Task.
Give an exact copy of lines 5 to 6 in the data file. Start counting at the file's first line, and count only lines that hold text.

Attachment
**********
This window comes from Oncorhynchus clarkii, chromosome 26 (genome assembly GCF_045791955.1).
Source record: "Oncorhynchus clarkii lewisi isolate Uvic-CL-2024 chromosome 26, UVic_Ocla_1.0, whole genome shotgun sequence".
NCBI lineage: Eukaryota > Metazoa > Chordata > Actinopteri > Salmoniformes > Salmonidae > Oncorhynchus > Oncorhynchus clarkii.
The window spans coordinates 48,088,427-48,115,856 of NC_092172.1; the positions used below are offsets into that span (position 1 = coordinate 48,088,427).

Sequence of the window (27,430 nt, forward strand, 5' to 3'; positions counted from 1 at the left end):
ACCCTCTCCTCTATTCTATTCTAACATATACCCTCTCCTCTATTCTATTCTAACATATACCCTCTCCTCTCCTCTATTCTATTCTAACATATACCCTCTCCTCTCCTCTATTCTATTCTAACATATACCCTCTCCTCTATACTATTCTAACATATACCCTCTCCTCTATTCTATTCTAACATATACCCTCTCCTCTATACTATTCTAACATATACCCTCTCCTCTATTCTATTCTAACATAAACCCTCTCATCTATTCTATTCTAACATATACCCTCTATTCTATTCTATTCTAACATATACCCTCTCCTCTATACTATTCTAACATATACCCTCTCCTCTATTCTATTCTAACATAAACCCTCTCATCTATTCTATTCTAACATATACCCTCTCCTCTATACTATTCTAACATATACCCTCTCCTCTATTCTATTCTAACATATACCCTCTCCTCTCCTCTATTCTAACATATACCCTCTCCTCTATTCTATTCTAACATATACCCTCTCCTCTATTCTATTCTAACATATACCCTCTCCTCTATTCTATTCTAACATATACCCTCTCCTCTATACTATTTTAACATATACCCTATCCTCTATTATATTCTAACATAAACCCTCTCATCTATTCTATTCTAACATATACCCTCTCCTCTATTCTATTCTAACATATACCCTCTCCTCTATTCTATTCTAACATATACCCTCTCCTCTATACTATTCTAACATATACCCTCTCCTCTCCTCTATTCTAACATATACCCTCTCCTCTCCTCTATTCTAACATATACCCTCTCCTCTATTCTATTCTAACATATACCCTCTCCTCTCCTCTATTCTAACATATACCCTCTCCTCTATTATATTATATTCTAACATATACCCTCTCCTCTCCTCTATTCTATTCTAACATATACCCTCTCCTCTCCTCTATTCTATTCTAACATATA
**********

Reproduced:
Sequence of the window (27,430 nt, forward strand, 5' to 3'; positions counted from 1 at the left end):
ACCCTCTCCTCTATTCTATTCTAACATATACCCTCTCCTCTATTCTATTCTAACATATACCCTCTCCTCTCCTCTATTCTATTCTAACATATACCCTCTCCTCTCCTCTATTCTATTCTAACATATACCCTCTCCTCTATACTATTCTAACATATACCCTCTCCTCTATTCTATTCTAACATATACCCTCTCCTCTATACTATTCTAACATATACCCTCTCCTCTATTCTATTCTAACATAAACCCTCTCATCTATTCTATTCTAACATATACCCTCTATTCTATTCTATTCTAACATATACCCTCTCCTCTATACTATTCTAACATATACCCTCTCCTCTATTCTATTCTAACATAAACCCTCTCATCTATTCTATTCTAACATATACCCTCTCCTCTATACTATTCTAACATATACCCTCTCCTCTATTCTATTCTAACATATACCCTCTCCTCTCCTCTATTCTAACATATACCCTCTCCTCTATTCTATTCTAACATATACCCTCTCCTCTATTCTATTCTAACATATACCCTCTCCTCTATTCTATTCTAACATATACCCTCTCCTCTATACTATTTTAACATATACCCTATCCTCTATTATATTCTAACATAAACCCTCTCATCTATTCTATTCTAACATATACCCTCTCCTCTATTCTATTCTAACATATACCCTCTCCTCTATTCTATTCTAACATATACCCTCTCCTCTATACTATTCTAACATATACCCTCTCCTCTCCTCTATTCTAACATATACCCTCTCCTCTCCTCTATTCTAACATATACCCTCTCCTCTATTCTATTCTAACATATACCCTCTCCTCTCCTCTATTCTAACATATACCCTCTCCTCTATTATATTATATTCTAACATATACCCTCTCCTCTCCTCTATTCTATTCTAACATATACCCTCTCCTCTCCTCTATTCTATTCTAACATATA